Written by Princess  Shahanee Daug

When asked about his most memorable experience about teaching in the Alternative Learning System (ALS) in Kalawit, Zamboanga del Norte, Elmer “Jun” Baguio Jr. smiled as he reminisced: “Umakyat ng bundok (Going to the mountains).”

“Doon ko na-realize na pag pinuntahan mo pala yung learners  lalo  na  pag  na  sa  bundok,  ang  sarap  sa pakiramdam nila na na-apreciate sila. Doon   ko naramdaman na, doon pala sa bundok kailangan nila ng teacher talaga (I realized that if I go to the learners in the mountain,  they feel appreciated.  Being there made me feel that they really need a teacher in the area),” Jun shared his sentiments about conducting home visitations as part of his job.

Jun is an ALS implementer trained under SUGPAT’s   Power   for   Youth   (PFY)   program, partnership with UNICEF and ING which supports the Department of   Education’s development thrust to enhance the current ALS Program.

Originally from  Pampanga, Jun traveled all the way to Mindanao to complete his education and find a living. In 2016, he completed his degree in  Elementary  Education at  Medina  Foundation  College,  Misamis Occidental. In the same year, he passed the licensure examination for teachers (LET).

Zooming in on ALS

According  to  DepEd,  out -of-school youth (OSY),  drop-outs, and a lack of schools in communities are some of the reasons why there’s a need to have ALS. OSCY refers to persons aged 15 to 24 years who are not attending school, have not finished any college or post-secondary course, and are not working.

When Jun was asked why he conducted his classes in a covered court stage instead inside the classroom, he said the learners preferred to have it there.

“Sinasadya ko rin po diyan kasi malapit sa daycare center. Most of my learner, parent sila nung (mga bata). Kaya habang nagka-klase yung anak nila, nagkaklase din po ako. (I intentionally conduct  it  here  because  it’s near the daycare center. Most of my students are also parents. While waiting for their children, I also facilitate their learning),” Jun stated.

Based  on  the  2016  Annual Poverty Indicators Survey (APIS), the most common reasons for being OSCY in the Philippines are due to marriage or family matters (42.3%), followed by family income (20.2%), and lack of personal interest (19.7%).

Apart from his own struggles as a teacher, Jun shared how he often gets emotional because of his students’ stories. Some are hesitant to attend the class after a long absence, other’s excuse themselves because they need to take care of their children, their farm, or their animals.

Under these circumstances, he still ensures that the students get to learn something from his class.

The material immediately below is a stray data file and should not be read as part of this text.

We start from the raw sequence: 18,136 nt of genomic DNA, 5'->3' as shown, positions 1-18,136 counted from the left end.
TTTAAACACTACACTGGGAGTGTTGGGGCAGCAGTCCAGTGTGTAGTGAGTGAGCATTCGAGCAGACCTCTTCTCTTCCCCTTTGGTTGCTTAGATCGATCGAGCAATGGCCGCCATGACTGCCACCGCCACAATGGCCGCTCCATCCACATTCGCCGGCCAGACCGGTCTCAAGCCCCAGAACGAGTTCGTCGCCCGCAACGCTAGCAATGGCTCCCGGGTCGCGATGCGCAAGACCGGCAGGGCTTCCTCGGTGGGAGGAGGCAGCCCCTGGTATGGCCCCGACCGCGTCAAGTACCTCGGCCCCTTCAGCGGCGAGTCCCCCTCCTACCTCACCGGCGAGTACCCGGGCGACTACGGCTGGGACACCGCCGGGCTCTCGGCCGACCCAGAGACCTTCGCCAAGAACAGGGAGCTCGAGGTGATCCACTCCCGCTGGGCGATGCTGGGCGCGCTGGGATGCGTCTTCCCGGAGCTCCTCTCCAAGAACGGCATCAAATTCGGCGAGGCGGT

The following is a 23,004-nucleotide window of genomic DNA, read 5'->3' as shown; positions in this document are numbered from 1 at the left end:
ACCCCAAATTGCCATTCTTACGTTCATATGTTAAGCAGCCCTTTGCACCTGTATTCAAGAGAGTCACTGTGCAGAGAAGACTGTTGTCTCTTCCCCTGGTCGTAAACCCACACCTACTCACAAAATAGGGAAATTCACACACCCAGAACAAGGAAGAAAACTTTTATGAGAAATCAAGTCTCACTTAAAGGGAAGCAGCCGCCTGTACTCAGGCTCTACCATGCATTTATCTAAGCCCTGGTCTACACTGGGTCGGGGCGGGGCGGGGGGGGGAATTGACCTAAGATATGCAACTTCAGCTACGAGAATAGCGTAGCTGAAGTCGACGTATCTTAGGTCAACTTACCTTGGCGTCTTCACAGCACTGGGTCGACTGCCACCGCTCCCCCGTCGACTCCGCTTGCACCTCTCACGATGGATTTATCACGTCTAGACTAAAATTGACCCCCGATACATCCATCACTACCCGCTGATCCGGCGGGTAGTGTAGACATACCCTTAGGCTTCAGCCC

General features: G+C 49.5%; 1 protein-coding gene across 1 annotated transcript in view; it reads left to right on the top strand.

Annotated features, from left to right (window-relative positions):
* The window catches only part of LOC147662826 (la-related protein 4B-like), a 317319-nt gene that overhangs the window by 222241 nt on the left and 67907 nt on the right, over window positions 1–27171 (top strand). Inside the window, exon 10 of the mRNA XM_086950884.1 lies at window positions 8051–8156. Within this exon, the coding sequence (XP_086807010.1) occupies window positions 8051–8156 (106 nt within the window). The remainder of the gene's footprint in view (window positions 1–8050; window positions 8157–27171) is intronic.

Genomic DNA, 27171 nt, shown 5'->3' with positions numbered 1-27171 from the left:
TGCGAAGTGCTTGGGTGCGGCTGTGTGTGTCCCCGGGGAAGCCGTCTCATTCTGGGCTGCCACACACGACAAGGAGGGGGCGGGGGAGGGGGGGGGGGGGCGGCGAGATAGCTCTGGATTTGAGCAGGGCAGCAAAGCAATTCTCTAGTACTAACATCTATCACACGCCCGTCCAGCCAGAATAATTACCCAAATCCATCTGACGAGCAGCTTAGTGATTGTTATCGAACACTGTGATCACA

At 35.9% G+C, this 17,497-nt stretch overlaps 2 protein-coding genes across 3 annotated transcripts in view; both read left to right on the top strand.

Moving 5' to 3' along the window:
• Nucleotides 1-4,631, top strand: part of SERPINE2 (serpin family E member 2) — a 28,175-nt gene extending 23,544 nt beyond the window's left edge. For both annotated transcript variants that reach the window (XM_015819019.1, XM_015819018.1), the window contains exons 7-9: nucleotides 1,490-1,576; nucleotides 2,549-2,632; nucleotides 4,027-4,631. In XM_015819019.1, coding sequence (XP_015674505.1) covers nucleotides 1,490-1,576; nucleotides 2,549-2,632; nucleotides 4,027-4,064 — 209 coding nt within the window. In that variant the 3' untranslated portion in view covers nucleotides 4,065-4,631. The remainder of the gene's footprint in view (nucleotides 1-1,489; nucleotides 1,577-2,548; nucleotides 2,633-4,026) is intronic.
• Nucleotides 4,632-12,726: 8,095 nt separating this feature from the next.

“Hindi ako yung partikular na ilang topics yung natatapos ko, ang importante may natututunan sila. Mabilis ka nga, wala naman silang natututunan paano na ‘yun? (I’m not that particular about the  amount  of  topics  I  covered,  the  important  thing  is  they  learn.  Yes  you’re  fast,  but  the students did not get anything, what’s going to happen?),” Baguio said.

Jun also emphasizes the importance of flexibility. If there’s an instance that his student cannot catch up with the lesson, he designs an alternative activity that is best suited for that learner’s ability.

Enriched with the skills he learned from the SUGPAT PFY program, he’s able to make sure that his  students  are  ready  to  take  the  assessment  and  even  advance  to the next level.

Every Dream Matters

The SUGPAT PFY program allowed teachers like Jun to create a society where every OSY  is  transformed  from  being  mere  statistics  into  being  youth  champions  and empowered citizens.

This is made possible through conducting activities that enhance the existing ALS program such as training of trainers on the contextualization and delivery of life skills modules, monitoring and evaluation, and creation of the youth development alliance.

“SUGPAT PFY program has a great  impact as an ALS  teacher. The contextualized worksheets and  the  training  they  extend   to  us   will help develop and improve our teaching to be more effective and to provide meaningful teaching experience to ALS learners,” Jun expressed.

Staying true to its notion that every dream matters, SUGPAT continuously offers its help to the ALS teachers. Amidst the pandemic, SUGPAT conducted webinars and other training to help teachers like Jun in strategizing to cater to the ALS learners, and inspire them to continue schooling, be part of trainings, and participate in community activities.

Jun is just one of the many ALS implementers that goes out of their way to fulfill the dream of their students. Looking forward to the day of producing quality learners, he is advancing his way to make that happen.

“Pangarap ko syempre masunod yung gusto nila sa buhay. Pangarap ko na yung pangarap din nila  matupad  nila  sa  tulong  ko…  kasi  yun  naman  talaga  dapat  yung  goal  eh (My dream of course is to follow what they want in life. I wish to see them reach their dream with my help… because that should be my goal as their teacher),” Jun said with determination.

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